Thursday, August 06, 2015

Tushar 93K Skyrunning

I went to Utah last weekend to run Ultra Adentures' Tushar 93K. It was a gorgeous race, and since obviously this is the only 93K I've ever run, I suppose I set a PR, despite the course's nearly 17,000 feet of climbing, almost all of which takes place between 10,000 and 12,000 feet above sea level. The race was part of the US Skyrunning series, which the NYT just wrote about, and is definitely my kind of race.

I flew to Utah on Thursday, and cowboy camped on a random BLM road outside Fillmore (Utah's first capital--the BY trying to curry favor with Millard.) Friday I worked remotely and hung out in Beaver, where there is not a lot happening. In the evening I drove up into Fishlake National Forest to Eagle Point Ski Resort to check-in and hear the RD give a completely scatter-brained course preview due to lack of sleep. Mostly he told us to take our time because the course was overgrown, extremely steep, and gorgeous, all of which sounded good to me. He did make me worried about sharing trail with ATVs, though. Fishlake is host to the Paiute ATV Trail, which didn't sound like it would mix well with a couple hundred runners.

Cowboy camped again 5-10 minutes from the starting line, and was ready to go for the start at 5AM. It was dark for about the first hour, but it wasn't really that cold--my windshirt and sleeves only lasted a few minutes after we started.

The course was all pretty reasonable (by my standards) for the first 6 or so miles. A group of about 8 of us bunched up for a couple minutes because we weren't sure we were on the right track. With the exception of this one section, the course was very well marked--though if I had to do it again, I wouldn't forget to download the USGS quad to my phone--that's what I bought Backcountry Navigator for. Then we climbed, and climbed, saw some mountain goats, and kept climbing, until we summited Delano Peak.  

Then we dropped, climbed, dropped, climbed, dropped, saw a woman dressed in a kind of creepy cat costume, and then dropped a lot. One of the climbs in the middle there was Copper Belt Peak, which had incredible views and was an out and back section, so I got to see where the leaders were. (I think Tim Olson was in third at this point, where he eventually finished.) Three miles each way of this was on a road with ATVs and dirt bikes, but it wasn't that bad, and bothered me a lot less than all the traffic on the dirt roads in the Zion 100.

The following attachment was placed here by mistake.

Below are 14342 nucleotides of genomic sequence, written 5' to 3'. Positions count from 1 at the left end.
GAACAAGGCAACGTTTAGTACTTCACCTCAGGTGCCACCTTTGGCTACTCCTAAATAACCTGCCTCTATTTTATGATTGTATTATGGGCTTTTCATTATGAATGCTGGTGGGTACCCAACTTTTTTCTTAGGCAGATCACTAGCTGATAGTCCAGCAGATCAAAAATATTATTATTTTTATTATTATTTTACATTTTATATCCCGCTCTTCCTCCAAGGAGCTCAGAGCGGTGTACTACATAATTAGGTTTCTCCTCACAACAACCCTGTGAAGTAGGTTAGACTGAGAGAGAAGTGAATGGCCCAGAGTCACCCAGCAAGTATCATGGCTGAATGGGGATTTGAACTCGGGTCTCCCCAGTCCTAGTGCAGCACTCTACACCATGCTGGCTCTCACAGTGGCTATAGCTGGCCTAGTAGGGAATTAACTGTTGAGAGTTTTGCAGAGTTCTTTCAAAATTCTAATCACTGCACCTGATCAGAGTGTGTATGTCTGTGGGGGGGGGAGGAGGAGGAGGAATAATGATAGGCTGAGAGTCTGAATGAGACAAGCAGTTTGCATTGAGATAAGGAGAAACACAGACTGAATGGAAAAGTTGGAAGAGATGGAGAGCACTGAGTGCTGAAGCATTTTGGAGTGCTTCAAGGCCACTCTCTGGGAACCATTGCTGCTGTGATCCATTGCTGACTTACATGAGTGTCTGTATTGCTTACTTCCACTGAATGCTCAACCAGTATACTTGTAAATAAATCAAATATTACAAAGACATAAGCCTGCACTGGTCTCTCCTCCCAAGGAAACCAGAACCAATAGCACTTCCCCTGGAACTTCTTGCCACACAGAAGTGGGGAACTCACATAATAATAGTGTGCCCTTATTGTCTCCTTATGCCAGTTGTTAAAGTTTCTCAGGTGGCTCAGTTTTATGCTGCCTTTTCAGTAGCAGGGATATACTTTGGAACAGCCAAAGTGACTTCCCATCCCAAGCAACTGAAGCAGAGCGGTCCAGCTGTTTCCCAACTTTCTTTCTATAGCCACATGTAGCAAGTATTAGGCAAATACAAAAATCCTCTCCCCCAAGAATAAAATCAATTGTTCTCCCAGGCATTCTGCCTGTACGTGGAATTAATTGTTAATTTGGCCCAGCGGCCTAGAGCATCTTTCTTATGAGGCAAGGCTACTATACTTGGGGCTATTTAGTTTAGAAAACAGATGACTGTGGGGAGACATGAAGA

A few miles after Copper Belt we began the longest drop of the race, down to 7,000 feet. There was a waterfall and a red tailed hawk waiting at the bottom.

What was next was obvious--we had to gain it all back. 4,000 feet in about five miles. I listened to Jim Croce (I swear every single one of his songs is about a girl from either Georgia or Mississippi) , then Terry Gross, was a few seconds late to a bear sighting, and finally crawled my way to the top at no more than a 2 mile per hour pace.

From there it was all in the bag. Seven or so miles that were the reverse of the first seven miles of the race. At the very end I was pushing to finish before needing a headlamp. Mission accomplished.

All in all, a great race. I originally signed up for the 100-mile version of the race, but that was cancelled due to lack of interest. Matt the RD made a pretty generous offer (refund of the difference plus free entry into any other race of his) for sticking with the 93K, and I'm glad I did it, but I still wish I'd been able to go for the 100. If I had, I might be complaining now about how loopy the course was, but maybe not. It would seem that there are plenty of trails that one could use to make a 100-mile course something other than a loop repeated twice, but at 93K the course is close to perfect. There's nothing that feels contrived--you just bag three awesome peaks, and this is how hard it is. It didn't hurt that the weather was fantastic: overcast and not too hot but never actually raining.

I ran in a new pair of Hoka One One Stinson ATR, which rubbed the outside of one of my ankles a bit. The tongue could really use more padding. I had a pair of Altra Lone Peak 2.0 in my drop bag, but sometimes with Altra's wide toebox I can slide forward and bruise toes on downhills, so I figured I'd be better off with the devil I knew. Footing is definitely an issue on this race--the trails haven't seen a McLeod in at least a generation, or are just way above treeline on a grassy meadow that's never had a real trail, so you'll land at an angle a lot, and I wasn't always enjoying the Hoka's extra stack height.

Here's the Strava, though it's not mine, since mine seems to have disappeared when my Garmin ran out of battery the day after.

Sunday I drove back up to Salt Lake. I tried to climb Nebo on my way, but the first trail was horribly overgrown, and the second was over-lightning-y. It was fun to run in the rain for a bit though.  I did a couple backflips on a trampoline, hung out with a couple of great friends from the OBUW days, and then caught my flight home.

Could use a little maintenance

Leave No Trace

Oh, and one last thing. I just got into the Bear 100. That means if I can clear it with work, I'm going to try and run Plain 100 Sep 12-13, IMTUF 100 Sep 19-20, and Bear 100 Sep 25-26. I am a little concerned, to be honest.

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